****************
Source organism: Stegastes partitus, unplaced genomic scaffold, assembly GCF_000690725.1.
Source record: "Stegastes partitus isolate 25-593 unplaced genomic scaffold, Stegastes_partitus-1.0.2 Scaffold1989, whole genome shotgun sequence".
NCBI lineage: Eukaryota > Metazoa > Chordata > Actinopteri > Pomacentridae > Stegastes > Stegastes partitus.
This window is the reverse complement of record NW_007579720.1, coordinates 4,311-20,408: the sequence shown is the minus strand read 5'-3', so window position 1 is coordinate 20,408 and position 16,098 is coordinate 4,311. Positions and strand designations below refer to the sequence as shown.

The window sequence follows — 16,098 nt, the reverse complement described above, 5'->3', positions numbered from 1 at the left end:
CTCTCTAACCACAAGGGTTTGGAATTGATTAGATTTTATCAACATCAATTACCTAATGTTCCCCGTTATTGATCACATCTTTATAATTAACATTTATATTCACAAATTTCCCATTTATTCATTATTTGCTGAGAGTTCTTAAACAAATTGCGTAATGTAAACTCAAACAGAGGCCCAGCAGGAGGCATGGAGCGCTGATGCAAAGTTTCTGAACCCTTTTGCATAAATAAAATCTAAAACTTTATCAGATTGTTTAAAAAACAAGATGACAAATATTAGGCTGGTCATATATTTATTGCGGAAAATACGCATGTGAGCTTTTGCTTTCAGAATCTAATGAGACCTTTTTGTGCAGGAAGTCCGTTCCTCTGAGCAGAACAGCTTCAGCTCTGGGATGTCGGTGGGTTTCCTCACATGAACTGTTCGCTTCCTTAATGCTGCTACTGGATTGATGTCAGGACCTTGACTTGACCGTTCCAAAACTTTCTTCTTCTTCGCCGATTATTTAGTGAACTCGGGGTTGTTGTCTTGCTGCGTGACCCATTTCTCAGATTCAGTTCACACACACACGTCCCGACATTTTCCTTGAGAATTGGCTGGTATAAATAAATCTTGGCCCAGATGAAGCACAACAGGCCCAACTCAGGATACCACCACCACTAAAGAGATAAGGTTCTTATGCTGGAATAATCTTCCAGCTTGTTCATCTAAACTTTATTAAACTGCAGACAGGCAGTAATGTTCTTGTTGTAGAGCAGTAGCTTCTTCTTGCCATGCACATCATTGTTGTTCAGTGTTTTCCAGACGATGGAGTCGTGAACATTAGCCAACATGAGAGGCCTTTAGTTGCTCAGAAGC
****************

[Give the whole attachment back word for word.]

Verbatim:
Source organism: Stegastes partitus, unplaced genomic scaffold, assembly GCF_000690725.1.
Source record: "Stegastes partitus isolate 25-593 unplaced genomic scaffold, Stegastes_partitus-1.0.2 Scaffold1989, whole genome shotgun sequence".
NCBI lineage: Eukaryota > Metazoa > Chordata > Actinopteri > Pomacentridae > Stegastes > Stegastes partitus.
This window is the reverse complement of record NW_007579720.1, coordinates 4,311-20,408: the sequence shown is the minus strand read 5'-3', so window position 1 is coordinate 20,408 and position 16,098 is coordinate 4,311. Positions and strand designations below refer to the sequence as shown.

The window sequence follows — 16,098 nt, the reverse complement described above, 5'->3', positions numbered from 1 at the left end:
CTCTCTAACCACAAGGGTTTGGAATTGATTAGATTTTATCAACATCAATTACCTAATGTTCCCCGTTATTGATCACATCTTTATAATTAACATTTATATTCACAAATTTCCCATTTATTCATTATTTGCTGAGAGTTCTTAAACAAATTGCGTAATGTAAACTCAAACAGAGGCCCAGCAGGAGGCATGGAGCGCTGATGCAAAGTTTCTGAACCCTTTTGCATAAATAAAATCTAAAACTTTATCAGATTGTTTAAAAAACAAGATGACAAATATTAGGCTGGTCATATATTTATTGCGGAAAATACGCATGTGAGCTTTTGCTTTCAGAATCTAATGAGACCTTTTTGTGCAGGAAGTCCGTTCCTCTGAGCAGAACAGCTTCAGCTCTGGGATGTCGGTGGGTTTCCTCACATGAACTGTTCGCTTCCTTAATGCTGCTACTGGATTGATGTCAGGACCTTGACTTGACCGTTCCAAAACTTTCTTCTTCTTCGCCGATTATTTAGTGAACTCGGGGTTGTTGTCTTGCTGCGTGACCCATTTCTCAGATTCAGTTCACACACACACGTCCCGACATTTTCCTTGAGAATTGGCTGGTATAAATAAATCTTGGCCCAGATGAAGCACAACAGGCCCAACTCAGGATACCACCACCACTAAAGAGATAAGGTTCTTATGCTGGAATAATCTTCCAGCTTGTTCATCTAAACTTTATTAAACTGCAGACAGGCAGTAATGTTCTTGTTGTAGAGCAGTAGCTTCTTCTTGCCATGCACATCATTGTTGTTCAGTGTTTTCCAGACGATGGAGTCGTGAACATTAGCCAACATGAGAGGCCTTTAGTTGCTCAGAAGC